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Publication numberUS20070152828 A1
Publication typeApplication
Application numberUS 11/492,921
Publication dateJul 5, 2007
Filing dateJul 26, 2006
Priority dateAug 31, 2005
Publication number11492921, 492921, US 2007/0152828 A1, US 2007/152828 A1, US 20070152828 A1, US 20070152828A1, US 2007152828 A1, US 2007152828A1, US-A1-20070152828, US-A1-2007152828, US2007/0152828A1, US2007/152828A1, US20070152828 A1, US20070152828A1, US2007152828 A1, US2007152828A1
InventorsSwarup Mohalik
Original AssigneeMohalik Swarup K
Export CitationBiBTeX, EndNote, RefMan
External Links: USPTO, USPTO Assignment, Espacenet
Methods and apparatus for tag activation
US 20070152828 A1
Abstract
An identification tag comprising a memory configured to store an identification code, a radio communication portion configured to transmit the identification code stored in the memory when receiving a predetermined signal and a switch configured to be user-operable to enable the radio communication portion. The tag may correspond to a RFID tag where the switch is pressure actuated or similar.
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Claims(14)
1. A tag comprising:
a memory configured to store an identification code;
a radio communication portion configured to transmit the identification code stored in the memory when receiving a predetermined signal; and
a switch configured to be user-operable to enable the radio communication portion.
2. A tag as claimed in claim 1 wherein the switch is directly or indirectly user-operable to cause a variation in electrical characteristics of said switch so as to enable the radio communication portion when operated by a user.
3. A tag as claimed in claim 1 wherein the switch operates to enable the radio communication portion when contact or pressure is applied to said switch.
4. A tag as claimed in claim 1 wherein the switch is a pressure switch, capacitative switch, resistive switch, hall effect switch, magnetoresistive switch, reed switch, inductive proximity switch or similar.
5. A tag as claimed in claim 1 wherein the switch is operated by the output of a sensor.
6. A tag as claimed in claim 5 wherein the sensor operates so as to close the switch on the basis of it passing a predetermined threshold measurement.
7. A tag as claimed in claim 1 wherein the switch is a pressure switch in the form of a membrane switch.
8. A tag as claimed in claim 1 wherein the tag has a planar form-factor and the switch is a membrane switch.
9. A tag as claimed in claim 1 wherein the switch is configured to provide tactile feedback to a user on actuation.
10. A tag as claimed in claim 1 wherein the tag is an RFID tag.
11. A sheet incorporating a plurality of tags as claimed in claim 1.
12. A keyboard incorporating a plurality of tags as claimed in claim 1, configured so that at least one key is associated with a corresponding tag wherein when the key is pressed, the tag is enabled.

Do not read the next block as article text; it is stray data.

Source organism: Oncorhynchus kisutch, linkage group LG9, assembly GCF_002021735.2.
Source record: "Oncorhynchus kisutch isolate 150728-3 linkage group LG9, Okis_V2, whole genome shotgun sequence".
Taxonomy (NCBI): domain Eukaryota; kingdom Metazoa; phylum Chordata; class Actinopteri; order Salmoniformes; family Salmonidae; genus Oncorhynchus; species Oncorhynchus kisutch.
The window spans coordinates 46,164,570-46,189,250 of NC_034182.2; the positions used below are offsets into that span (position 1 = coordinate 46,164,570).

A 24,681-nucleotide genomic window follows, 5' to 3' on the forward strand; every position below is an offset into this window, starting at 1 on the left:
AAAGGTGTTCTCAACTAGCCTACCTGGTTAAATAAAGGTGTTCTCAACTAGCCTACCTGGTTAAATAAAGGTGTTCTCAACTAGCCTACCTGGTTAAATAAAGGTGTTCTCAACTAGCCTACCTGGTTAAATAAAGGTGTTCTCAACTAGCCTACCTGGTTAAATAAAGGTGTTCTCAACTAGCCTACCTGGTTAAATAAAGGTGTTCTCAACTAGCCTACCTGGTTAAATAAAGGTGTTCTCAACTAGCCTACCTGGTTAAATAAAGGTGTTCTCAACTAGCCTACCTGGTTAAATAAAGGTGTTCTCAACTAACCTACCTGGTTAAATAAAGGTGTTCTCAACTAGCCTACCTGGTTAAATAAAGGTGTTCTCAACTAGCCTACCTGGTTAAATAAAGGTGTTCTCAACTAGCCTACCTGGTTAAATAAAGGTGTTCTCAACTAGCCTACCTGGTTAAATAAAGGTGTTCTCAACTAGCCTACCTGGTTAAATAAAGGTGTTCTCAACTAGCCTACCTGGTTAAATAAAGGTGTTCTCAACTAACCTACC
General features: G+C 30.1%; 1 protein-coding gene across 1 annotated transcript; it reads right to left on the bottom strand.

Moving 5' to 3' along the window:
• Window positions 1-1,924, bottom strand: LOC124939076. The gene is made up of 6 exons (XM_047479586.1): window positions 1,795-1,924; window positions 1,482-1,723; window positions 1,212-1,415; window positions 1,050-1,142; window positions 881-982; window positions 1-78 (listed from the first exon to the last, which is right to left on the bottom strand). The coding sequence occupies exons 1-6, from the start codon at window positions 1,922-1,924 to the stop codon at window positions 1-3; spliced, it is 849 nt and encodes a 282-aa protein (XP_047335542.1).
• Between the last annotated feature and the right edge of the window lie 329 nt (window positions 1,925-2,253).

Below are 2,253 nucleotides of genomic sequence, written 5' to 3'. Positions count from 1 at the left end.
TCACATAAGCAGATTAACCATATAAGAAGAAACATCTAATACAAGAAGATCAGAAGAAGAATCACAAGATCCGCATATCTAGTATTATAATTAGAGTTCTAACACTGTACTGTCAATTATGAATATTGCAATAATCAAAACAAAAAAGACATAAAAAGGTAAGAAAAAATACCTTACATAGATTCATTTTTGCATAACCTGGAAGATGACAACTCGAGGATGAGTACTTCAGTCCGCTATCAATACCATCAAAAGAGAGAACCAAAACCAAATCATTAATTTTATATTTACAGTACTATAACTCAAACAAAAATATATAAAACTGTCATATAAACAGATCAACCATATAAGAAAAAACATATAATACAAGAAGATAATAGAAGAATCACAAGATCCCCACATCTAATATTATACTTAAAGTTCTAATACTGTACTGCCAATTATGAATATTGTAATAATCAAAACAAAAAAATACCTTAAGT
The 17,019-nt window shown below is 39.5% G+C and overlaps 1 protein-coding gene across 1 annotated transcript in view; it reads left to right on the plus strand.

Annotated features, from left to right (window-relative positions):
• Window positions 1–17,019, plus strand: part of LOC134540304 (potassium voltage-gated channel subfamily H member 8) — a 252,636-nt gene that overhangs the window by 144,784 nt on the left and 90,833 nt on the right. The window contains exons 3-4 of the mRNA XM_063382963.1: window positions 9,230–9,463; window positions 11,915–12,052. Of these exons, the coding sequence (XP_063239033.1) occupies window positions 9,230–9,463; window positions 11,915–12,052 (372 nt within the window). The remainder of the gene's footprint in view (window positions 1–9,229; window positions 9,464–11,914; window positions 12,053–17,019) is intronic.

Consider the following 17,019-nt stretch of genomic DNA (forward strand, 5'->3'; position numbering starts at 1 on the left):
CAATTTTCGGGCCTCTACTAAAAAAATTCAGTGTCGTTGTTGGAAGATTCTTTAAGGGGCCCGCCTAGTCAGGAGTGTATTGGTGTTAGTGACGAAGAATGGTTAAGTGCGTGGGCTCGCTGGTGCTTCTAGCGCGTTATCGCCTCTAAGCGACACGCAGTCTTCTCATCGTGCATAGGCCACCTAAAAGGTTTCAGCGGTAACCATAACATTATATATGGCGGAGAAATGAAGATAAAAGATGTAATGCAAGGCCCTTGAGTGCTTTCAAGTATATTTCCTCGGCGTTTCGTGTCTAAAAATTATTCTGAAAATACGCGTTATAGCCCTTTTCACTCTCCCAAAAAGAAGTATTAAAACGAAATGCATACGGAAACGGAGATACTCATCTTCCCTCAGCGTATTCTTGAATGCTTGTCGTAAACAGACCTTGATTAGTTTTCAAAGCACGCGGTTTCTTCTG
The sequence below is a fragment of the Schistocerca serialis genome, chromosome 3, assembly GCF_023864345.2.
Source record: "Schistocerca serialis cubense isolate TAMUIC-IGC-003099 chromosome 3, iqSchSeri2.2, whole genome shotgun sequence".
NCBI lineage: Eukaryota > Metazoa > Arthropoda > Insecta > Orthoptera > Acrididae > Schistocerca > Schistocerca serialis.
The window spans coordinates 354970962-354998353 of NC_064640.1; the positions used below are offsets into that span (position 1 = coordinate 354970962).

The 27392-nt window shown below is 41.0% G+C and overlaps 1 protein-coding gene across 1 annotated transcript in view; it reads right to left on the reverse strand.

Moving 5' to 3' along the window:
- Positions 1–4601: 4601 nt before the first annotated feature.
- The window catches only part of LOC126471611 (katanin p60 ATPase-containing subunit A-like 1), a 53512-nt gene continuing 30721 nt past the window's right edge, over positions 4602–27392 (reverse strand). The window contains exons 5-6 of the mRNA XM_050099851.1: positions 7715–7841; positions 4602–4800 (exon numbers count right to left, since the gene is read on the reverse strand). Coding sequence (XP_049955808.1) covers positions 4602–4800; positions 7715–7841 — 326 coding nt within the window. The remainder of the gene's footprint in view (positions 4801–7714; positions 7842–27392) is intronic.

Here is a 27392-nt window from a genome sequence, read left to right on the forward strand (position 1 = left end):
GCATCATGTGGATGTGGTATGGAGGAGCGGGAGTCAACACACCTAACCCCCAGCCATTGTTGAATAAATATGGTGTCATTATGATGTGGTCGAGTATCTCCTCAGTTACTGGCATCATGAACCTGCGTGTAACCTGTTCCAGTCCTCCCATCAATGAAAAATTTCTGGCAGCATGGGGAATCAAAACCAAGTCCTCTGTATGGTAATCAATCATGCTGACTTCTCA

13. A keyboard as claimed in claim 12 in the form of a plurality of membrane switches, each comprising a tag as claimed in any one of claims 1 to 10.
14. A tag reader adapted to have one or more of its internal functions activated on receipt of a predetermined signal emitted by a tag as claimed in claim 1.
Description
BACKGROUND TO THE INVENTION

Various types of electromagnetic (EM) read/write tag devices are known. These devices are available in a wide variety of form factors, and incorporate circuitry which is configured to store data along with means to receive and transmit data by means of electromagnetic signals. One of the more popular types of electromagnetic read/write tag devices are Radio Frequency Identification (hereafter referred to as RFID) tags. RFID tags are well known in tracking, inventory and related technologies and can be passive (unpowered) or active (powered). Passive RFID devices draw their power from an electromagnetic field supplied by a proximate reading/writing device. Inductive and similar forms of non-contact power-supply are well known in the electronic arts and for brevity will not be discussed in detail. Active RFID devices generally incorporate an internal source of power such as a battery. This description contemplates both types of EM read/write device.

When a RFID reading device is located near an RFID tag and operated in read mode, the electromagnetic field emitted by the reader energises an antenna associated with the tag. This powers the tag circuitry and, in the case of a passive RFID tag, provides the necessary power to transmit the data held in the tag's memory. A powered tag may emit signals constantly, in which case a passive reader can be used to read the transmitted data. Using an appropriately configured RFID device, data can also be written into the tag's memory in a similar manner.